It can become a justification for laziness. For inaction.
We don’t want that to happen to us. Instead, we want to be willing to take action and to “change the things we can” in life.
Nearly everything is negotiable to some degree. You can change a whole lot.
I realized this after a few years in sobriety when I finally quit smoking cigarettes. I got a lot of power when I finally achieved that goal. I was actually a bit surprised at what I had discovered about myself in that experience. It was like “Hey wait a minute! I can actually accomplish things! I can do anything that I want! This is amazing!”
I realized that I could not do everything, that I had to in fact prioritize. But I also realized that I had more power than I thought. I could pick a goal, set my mind to it, and probably achieve it if I really pushed myself hard.
That was quite a revelation for me. I later used that power to set and achieve more goals in my life, simply because I had realized that I would not fail. Or rather, I realized that if I persisted and I dedicated my whole life to any specific goal that I could probably achieve it. That was what quitting smoking had taught me.
I can remember when I was still drinking and stuck in denial at one point. I was really miserable and some people were trying to talk me into going to rehab. I had already gone to treatment once before then and I had relapsed. And I can remember saying “I should just give up and resign myself to being a drunk. This is as good as it gets for me. There is no way I could ever be happy in sobriety. I may as well just drink myself to death.”
I can remember being at that point. I can remember being that hopeless. I really thought that I was doomed to die as a miserable drunk.
So what changed? Well at some point I had finally had enough misery, and someone suggested rehab again, and I had a faint glimmer of hope. So even after feeling hopeless for so long, I was eventually persuaded to give it another try. Why not? It couldn’t get any worse. I was already living in misery while I was drinking every day. How much worse could sobriety really be? That was the attitude that got my into treatment again.
So I think that you have to be a bit careful with the idea of acceptance. The whole concept of self acceptance can be used as an excuse for inaction. We obviously don’t want that. If you are using the idea of acceptance in order to justify your own laziness then obviously that is not good. The key, of course, is to “change the things you can,” as suggested in the serenity prayer. And part of that is knowing and believing that you can change a whole lot more than what you probably realize. You have power, especially if you are sober.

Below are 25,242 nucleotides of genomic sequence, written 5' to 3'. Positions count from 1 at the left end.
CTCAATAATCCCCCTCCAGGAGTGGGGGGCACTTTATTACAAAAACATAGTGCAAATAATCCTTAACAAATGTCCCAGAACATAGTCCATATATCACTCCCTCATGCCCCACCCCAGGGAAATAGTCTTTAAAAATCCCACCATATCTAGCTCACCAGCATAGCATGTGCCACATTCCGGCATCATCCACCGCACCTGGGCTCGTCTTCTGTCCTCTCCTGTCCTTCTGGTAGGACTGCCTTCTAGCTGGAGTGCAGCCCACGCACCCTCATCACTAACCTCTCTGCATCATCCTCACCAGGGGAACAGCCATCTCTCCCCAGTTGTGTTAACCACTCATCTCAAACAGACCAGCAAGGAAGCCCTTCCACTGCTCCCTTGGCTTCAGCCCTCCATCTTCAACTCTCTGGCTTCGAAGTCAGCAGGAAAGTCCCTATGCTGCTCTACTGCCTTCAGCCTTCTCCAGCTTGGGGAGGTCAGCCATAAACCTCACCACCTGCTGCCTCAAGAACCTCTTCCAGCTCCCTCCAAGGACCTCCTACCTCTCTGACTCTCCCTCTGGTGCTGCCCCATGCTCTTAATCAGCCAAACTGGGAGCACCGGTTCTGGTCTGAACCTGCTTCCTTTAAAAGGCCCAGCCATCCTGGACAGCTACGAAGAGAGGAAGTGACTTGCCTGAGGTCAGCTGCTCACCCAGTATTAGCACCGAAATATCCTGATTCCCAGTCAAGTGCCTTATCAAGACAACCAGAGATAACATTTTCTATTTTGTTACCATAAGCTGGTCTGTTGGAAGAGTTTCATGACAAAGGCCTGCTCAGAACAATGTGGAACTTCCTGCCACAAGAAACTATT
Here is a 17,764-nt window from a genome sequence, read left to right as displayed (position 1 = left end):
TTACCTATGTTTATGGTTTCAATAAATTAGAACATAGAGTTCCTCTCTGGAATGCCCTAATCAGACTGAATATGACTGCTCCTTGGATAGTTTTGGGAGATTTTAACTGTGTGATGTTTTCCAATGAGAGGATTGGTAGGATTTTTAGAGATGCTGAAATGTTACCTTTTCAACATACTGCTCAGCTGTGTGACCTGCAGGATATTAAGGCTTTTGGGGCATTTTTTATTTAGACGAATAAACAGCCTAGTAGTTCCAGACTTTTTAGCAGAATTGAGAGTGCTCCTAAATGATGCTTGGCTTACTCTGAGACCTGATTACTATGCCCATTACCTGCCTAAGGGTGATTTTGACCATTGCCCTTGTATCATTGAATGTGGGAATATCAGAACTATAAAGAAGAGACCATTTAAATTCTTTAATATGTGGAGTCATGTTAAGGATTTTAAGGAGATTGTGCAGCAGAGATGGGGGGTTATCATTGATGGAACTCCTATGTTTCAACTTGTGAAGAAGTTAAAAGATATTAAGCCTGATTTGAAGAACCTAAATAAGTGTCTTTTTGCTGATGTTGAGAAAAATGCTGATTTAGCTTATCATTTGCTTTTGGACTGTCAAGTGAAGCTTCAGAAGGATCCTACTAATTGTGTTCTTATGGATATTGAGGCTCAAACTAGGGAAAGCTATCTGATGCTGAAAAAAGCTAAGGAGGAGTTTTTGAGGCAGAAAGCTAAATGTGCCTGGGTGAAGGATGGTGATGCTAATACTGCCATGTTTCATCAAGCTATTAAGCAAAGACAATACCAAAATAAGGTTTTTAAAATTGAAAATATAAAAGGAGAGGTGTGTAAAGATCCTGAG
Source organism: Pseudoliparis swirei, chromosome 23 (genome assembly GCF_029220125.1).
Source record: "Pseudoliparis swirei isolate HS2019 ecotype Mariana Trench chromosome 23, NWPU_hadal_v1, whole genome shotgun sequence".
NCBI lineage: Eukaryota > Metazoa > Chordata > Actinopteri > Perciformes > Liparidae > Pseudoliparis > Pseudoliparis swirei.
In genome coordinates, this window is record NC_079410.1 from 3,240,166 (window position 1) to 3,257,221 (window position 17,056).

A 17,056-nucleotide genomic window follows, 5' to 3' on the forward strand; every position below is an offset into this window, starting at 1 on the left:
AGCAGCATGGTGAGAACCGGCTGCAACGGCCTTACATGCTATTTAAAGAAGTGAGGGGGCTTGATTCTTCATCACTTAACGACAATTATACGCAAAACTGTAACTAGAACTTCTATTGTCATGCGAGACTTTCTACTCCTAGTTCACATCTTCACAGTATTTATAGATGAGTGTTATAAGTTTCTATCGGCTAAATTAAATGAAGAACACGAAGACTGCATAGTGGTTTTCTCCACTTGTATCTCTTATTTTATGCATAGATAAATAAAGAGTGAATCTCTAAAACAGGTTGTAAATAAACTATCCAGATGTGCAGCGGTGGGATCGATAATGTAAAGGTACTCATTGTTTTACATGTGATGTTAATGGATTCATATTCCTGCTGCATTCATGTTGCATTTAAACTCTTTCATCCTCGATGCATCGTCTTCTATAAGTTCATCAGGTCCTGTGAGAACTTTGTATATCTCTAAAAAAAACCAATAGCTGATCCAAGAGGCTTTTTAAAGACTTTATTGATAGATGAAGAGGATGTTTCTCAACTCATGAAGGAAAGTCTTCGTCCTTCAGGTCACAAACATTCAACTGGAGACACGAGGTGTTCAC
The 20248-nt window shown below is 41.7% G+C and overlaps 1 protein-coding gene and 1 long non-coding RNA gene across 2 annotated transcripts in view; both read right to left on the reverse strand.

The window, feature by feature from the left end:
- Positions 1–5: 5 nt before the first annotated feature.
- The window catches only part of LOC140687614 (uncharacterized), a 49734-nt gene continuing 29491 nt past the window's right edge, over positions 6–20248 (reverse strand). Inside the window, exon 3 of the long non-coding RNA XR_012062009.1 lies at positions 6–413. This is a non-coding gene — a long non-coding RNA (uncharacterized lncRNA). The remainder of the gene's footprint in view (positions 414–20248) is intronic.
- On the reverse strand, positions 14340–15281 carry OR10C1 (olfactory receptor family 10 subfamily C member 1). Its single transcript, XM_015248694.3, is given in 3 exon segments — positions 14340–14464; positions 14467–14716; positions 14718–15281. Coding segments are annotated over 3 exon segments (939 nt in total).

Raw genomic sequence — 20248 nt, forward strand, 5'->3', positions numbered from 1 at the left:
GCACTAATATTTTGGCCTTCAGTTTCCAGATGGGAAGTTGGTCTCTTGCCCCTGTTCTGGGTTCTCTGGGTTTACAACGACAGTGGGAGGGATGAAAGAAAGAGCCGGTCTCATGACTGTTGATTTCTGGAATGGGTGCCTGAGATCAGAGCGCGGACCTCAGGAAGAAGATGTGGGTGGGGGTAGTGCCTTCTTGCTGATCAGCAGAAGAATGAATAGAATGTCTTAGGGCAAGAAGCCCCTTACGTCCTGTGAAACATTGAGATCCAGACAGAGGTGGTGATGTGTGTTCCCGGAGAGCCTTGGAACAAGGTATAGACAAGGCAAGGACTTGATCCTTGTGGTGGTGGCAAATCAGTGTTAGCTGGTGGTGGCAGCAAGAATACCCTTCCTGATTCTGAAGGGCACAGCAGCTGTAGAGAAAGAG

Planting both feet firmly on first base
My great sponsor once told a story about his own journey in recovery.
He made an analogy with a base runner in baseball who was leading off of first base.
This is dangerous of course. If you lead off from the base, you might get thrown out. It’s a risk. Every ball player knows this risk. You are allowed to lead off as much as you choose, but if you push it too far then you might get thrown out.
Recovery is a bit like that. There will be times when you are doing all of the things that you should be doing in your recovery journey, and you will have both of your feet planted firmly on first base. You are not screwing around. You are taking care of yourself every day, in all of the ways I talked about earlier (physically, spiritually, etc.).
But there will also be times in your recovery where you might lead off a bit. Where you are stagnant in terms of personal growth. When you aren’t really pushing yourself to make positive changes. When you have become a bit lazy in your recovery efforts. These are the times when you are leading off.
And so what happens is that, over the course of your entire journey in sobriety, there are going to be random life events. Things will happen. Some things will be good, some will be bad. And some may be outright disasters. And many of these events will be completely beyond your control. All you can do is react, try to pick up the pieces.
So you have to ask yourself each and every day:
“Am I leading off in my recovery? Or do I have both of my feet planted firmly on first base?”
Because life is going to show up. Life is going to happen. It may be smooth sailing today, and it may be smooth sailing tomorrow, but eventually there will be chaos. Eventually there will be a surprise. Eventually there will be ups and downs. It is simply a matter of time. We all have both good and bad days. Stuff happens. It is inevitable.
And you have a choice. You can be leading off, screwing around, being lazy….or you can be working hard on your recovery, using a holistic approach, taking care of yourself in every way that you can. So that you have the best possible chance to react to a new situation, and make the best of it.
What about you, how do you deal with unexpected chaos and negativity in your recovery? Have you been able to overcome these challenges and remain sober? Let us know in the discussion forums. It only takes a second to register!